The Holocaust, Samantha Matousek

Essay by sammayy17High School, 10th gradeA+, November 2008

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Taken out of their homes, killed, put to work in unimaginable conditions, and if lucky living the rest of their lives with the awful images of the ghettos and the concentration camps. Jews during World War II had to deal with all of these things. The Nazis, led by Adolf Hitler, held no compassion for the Jewish people of Germany, Poland and the other countries that the Nazis had taken over at that time. Jews throughout the Holocaust had to deal with unfair laws, terrible living conditions, unreasonable working conditions, and after being released from the camps, the pictures in their minds of the horrors they had been through.

During the Holocaust, Jews had to deal with many unfair laws passed and false crimes put against them. On September 16, 1935, two Jewish girls, named Eva and Mally Heimann, living in Germany were no longer citizens of Germany. They also had no chance of being part of the future of Germany.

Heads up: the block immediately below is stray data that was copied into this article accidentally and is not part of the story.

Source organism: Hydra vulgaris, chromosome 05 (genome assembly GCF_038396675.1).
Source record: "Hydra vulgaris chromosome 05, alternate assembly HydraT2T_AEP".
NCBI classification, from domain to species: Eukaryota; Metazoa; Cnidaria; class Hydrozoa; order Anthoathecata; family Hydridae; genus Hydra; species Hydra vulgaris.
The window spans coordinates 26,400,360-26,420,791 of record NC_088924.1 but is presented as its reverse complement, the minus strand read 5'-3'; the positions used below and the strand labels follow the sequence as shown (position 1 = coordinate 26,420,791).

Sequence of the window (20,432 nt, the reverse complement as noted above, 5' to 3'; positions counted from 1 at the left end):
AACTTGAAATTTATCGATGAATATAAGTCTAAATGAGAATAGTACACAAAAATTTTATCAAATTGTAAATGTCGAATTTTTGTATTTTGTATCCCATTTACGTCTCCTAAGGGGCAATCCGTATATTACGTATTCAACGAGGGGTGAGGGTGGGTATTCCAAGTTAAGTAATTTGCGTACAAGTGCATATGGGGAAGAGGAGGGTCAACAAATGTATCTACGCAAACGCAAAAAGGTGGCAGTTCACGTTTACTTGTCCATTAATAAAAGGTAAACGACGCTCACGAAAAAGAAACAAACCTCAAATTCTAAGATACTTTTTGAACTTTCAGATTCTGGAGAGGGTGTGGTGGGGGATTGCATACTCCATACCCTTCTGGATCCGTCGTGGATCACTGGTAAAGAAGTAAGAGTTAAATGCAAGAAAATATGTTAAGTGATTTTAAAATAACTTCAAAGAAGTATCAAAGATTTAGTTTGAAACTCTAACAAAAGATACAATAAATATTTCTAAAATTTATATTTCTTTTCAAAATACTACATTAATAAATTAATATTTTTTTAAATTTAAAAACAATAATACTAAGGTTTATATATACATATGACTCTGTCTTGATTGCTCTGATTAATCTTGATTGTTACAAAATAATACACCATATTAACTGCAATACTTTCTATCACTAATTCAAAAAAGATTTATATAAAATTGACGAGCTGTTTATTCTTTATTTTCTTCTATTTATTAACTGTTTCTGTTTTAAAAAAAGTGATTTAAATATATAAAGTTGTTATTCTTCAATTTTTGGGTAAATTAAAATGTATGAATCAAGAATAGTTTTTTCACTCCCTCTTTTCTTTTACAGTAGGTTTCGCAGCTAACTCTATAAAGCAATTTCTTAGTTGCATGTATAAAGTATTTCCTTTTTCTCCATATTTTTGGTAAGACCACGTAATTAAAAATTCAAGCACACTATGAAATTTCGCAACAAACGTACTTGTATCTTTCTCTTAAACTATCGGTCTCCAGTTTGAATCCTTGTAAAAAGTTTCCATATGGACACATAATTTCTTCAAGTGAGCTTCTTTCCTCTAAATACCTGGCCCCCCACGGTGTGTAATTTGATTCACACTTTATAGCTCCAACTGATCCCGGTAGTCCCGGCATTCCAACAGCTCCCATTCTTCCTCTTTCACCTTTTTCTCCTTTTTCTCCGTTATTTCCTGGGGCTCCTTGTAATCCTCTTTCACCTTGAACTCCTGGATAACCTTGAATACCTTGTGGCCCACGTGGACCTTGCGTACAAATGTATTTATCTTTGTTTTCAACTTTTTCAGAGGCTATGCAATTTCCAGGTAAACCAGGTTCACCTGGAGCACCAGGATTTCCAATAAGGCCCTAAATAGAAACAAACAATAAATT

They had to wear the Jewish star of David and were “classified as Jews in accordance with §5, section 2 of the first Ordinance to the Reich Citizenship Law.” (18), that said “Jew is he who is descended from at least three grandparents who are fully Jewish by race.”(14.) After the passage of the Nuremberg Laws, the explicit harassing of the Jews intensified in Germany. On November 7, 1938, a young German Jew, Herschel Grynszpan, shot an officer at the German embassy in Paris. Grynszpan’s family had just been moved from Germany to Poland and Hershel was furious about their treatment. On November 9, a terrifying wave of organized violence broke out against Jews living in Germany. This was called the Kristallnacht, or night of broken glass, and during this time thousands of Jewish synagogues, houses, and businesses...